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Dr Ismaila Ceesay, Political Science Lecturer, The University of The Gambia

Mar 15, 2017, 12:11 PM

The Long Road to Democracy in The Gambia edited by Prof Pierre Gomez

It is a great pleasure for me, and indeed an honour to review this book, ‘The Long Road to Democracy in the Gambia’ by one of Gambia’s most accomplished academics, Professor Pierre Gomez. The key summary of the review I am going to make is to simply say read this book. If you haven’t read it yet, you haven’t read any book on contemporary Gambian society, on Gambian poetry and on the collective sentiments of a nation in a time of great challenge. I think the main architect of this chapter of our history, former President Jammeh, himself has to get a copy of this book.  He must read it to comprehend the collective trauma, anxiety, anger and fear he subjected a whole nation.

Quite honestly, the powerful poems in the book made me to understand how the majority of Gambians felt and still feel about their country. I had to reflect long into the night trying to put all these powerful messages into a proper context.  I assure you that when you buy a copy of the book (available at Timbooktoo) and get the chance to read it, your perspectives about how Gambians felt about themselves, their country and their thoughts on the political impasse that held the whole nation in suspense will be given a new dimension.

By way of introduction, let me say that this is the book that summarises in a few pages the collective feelings of Gambians at a time when there was great uncertainty about the nation’s political future. And anyone interested in knowing how Gambians felt when their country and democracy was raped and violated with total disregard by a group of criminals has to read this book urgently. Although the book is a collection of poems written by Gambians using social media during the political impasse, Professor Gomez has done a great job in putting together these poems in his quest to depict the socio-political situation of the country.

Professor Gomez ingeniously divided the book into four stages. Each stage representing a timeline in the run up to the December 1 presidential elections, the brief interlude that ushered in a period of hope for our democracy between 2 and 9 December, the penultimate phase full of suspense and uncertainty also dubbed as the political impasse and the final phase outlining the period between the swearing in of President Barrow at the Gambian embassy in Dakar, the intervention of the ECOMIG forces and the subsequent departure in exile of former President Yahya Jammeh.

The poems published in the first stage of the timeline carry themes that depict a challenge of decision making at the polls, attempts to incite a sense of craving and lamentations for change as in David Kujabi’s ‘Our Land Use to Smile’, Famara Fofona’s ‘A Night of Anguish’ and Musa Bah’s  ‘Culture of Sycophancy’.  In particular, Bah’s ‘Culture of Sycophancy’ is one of the most powerful poems that has ever depicted a country’s political situation and how politicians abuse the power given to them by the people to serve their own selfish interest.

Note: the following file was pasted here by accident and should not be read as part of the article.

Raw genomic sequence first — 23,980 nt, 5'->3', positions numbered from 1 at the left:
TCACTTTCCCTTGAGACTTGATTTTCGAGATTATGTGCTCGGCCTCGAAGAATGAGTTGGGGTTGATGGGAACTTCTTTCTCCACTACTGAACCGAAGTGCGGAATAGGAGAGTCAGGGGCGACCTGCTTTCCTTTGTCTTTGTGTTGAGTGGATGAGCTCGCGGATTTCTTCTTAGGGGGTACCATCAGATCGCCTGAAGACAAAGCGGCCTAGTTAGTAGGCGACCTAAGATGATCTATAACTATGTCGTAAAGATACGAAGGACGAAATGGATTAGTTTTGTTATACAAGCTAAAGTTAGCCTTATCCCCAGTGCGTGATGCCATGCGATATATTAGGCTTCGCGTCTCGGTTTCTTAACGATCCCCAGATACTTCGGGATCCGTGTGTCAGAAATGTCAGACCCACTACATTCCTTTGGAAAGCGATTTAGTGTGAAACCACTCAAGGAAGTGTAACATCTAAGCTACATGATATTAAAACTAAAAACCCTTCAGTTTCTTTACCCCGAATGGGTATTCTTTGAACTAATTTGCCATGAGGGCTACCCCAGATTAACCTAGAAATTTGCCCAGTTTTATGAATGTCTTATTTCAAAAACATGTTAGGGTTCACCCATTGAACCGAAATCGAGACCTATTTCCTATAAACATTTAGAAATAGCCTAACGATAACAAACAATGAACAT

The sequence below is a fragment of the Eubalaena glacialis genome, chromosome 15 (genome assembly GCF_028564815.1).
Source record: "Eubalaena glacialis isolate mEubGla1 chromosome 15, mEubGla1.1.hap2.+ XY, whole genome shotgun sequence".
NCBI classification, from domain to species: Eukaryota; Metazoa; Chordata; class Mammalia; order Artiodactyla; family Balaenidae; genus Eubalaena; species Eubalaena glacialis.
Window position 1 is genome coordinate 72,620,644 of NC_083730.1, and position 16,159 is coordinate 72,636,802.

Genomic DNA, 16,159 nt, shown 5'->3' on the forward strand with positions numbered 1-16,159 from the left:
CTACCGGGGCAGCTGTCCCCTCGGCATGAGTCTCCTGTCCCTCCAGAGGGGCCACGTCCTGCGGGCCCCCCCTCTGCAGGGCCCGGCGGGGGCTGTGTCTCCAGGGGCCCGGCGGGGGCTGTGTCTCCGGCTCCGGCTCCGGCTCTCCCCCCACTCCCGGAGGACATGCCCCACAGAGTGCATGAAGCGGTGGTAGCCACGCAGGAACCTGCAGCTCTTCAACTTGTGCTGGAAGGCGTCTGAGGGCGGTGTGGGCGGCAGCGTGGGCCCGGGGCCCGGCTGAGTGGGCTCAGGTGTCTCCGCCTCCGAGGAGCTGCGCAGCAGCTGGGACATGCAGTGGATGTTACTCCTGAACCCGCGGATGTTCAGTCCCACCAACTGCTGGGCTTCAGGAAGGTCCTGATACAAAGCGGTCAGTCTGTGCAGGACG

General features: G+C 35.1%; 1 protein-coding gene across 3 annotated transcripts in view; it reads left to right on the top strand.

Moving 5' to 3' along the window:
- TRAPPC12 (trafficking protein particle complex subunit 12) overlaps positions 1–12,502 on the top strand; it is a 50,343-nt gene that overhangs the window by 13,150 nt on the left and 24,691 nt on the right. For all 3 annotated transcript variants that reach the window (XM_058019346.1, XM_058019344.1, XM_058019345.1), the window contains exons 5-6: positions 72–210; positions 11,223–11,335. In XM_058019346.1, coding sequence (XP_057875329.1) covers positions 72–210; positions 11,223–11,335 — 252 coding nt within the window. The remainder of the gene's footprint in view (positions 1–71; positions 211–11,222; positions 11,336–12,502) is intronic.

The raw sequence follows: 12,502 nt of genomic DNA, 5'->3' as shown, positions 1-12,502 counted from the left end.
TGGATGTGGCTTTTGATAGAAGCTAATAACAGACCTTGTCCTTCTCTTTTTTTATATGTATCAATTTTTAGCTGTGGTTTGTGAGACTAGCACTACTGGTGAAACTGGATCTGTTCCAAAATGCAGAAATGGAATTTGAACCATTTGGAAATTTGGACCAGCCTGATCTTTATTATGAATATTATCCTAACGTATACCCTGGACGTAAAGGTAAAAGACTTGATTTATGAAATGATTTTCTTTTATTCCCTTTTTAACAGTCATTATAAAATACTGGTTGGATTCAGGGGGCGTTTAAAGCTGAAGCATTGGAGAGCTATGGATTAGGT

The Culture of Sycophancy.

The leaders live lifestyle, fancy

Yet we all naively call it democracy

We condone the enervating bureaucracy

They are drunken with powers ecstasy

This misnomer causes their redundancy

I call this bane the culture of sycophancy

The kowtowing behind them is pure lunacy

We have institutionalised praising incumbency. (p.24)

Bah’s attitude towards sycophancy, which he considers a bane, is that of contempt. He puts part of the blame for this bane of mal-governance and dysfunctional leadership on sycophancy amongst the citizenry. Bah fundamentally argues that when a people turn a blind eye to misrule or at worse praise it, they invite for themselves calamity in the hands of dictators. The key contention is that a people create the monstrous dictators themselves thereby contributing to their own subjugation by the monster they created. This poem reminds me of a conversation in William Shakespeare’s work, Julius Caesar, between Cassius and his friend Brutus, where the former tried to persuade the latter that in the best interests of the public, Julius Caesar must be stopped from becoming monarch of Rome. He told him, “The fault, dear Brutus, is not in our stars, but in ourselves, that we are underlings.”

The second phase of the timeline in this anthology of poems depicts the period of strong determination for change amongst Gambians.  This period started with the announcement of the election results by the IEC indicating that the incumbent had lost the elections to the coalition.  As Professor Gomez described, a period of intense ecstasy followed this period as Gambians began to express themselves freely once again. This new found freedom to speak their minds reached climax when the incumbent called to concede defeat.  One of the poems that capture the mood around this period was written by Marabi Hydara. The name of the poem later became the slogan of the countries new found freedom.

The Gambia has decided

The Gambia has suffered far too long

Her people have been victimised all along

From the ills of her leadership

Her body is covered with the scar of dictatorship

She endured all sorts of inhumane censorship

Her sons and daughters are force to leave their homes

As they embark on suicidal journeys

Crossing the desert and the Dead Sea to Lampedusa (P.48)

In these lines, Marabi succinctly describes the Gambia’s dysfunctional governance system under the previous government the consequence of which saw the majority of the country’s youths flee their homeland in search of freedom and greener pastures and to escape the clutches of the dictatorial machinery. Some arrived safely, but the majority perished on the high seas. As a result, Marabi enunciates the fact that the Gambia has decided to break free itself from the clutches of dictatorship under former President Jammeh who had turned his citizens into slaves in their own country, punished people who dissented and brutally supressed all forms of opposition. These lines in page 48 well capture this unfortunate circumstance:

Folks are celebrated by the colour of their political parties

Criticism unwelcomed and meted with incarceration

Prisons filled with innocent men and women

All are forced to praise-sing one man

As he became the godfather of all men

His pictures treasured and his words became law

Citizens enslaved and turned to farmers

Not on their own farms, but to Kanilai family farms

Produce of which is never accounted for

Projects became steeped and self-centred

The lines above echo similar sentiments by journalist Blain Harden in his description of the classic African president. In his book ‘Dispatches from a Fragile Continent’, he has this to say:

His face is on the money

His photograph hangs in every office in the realm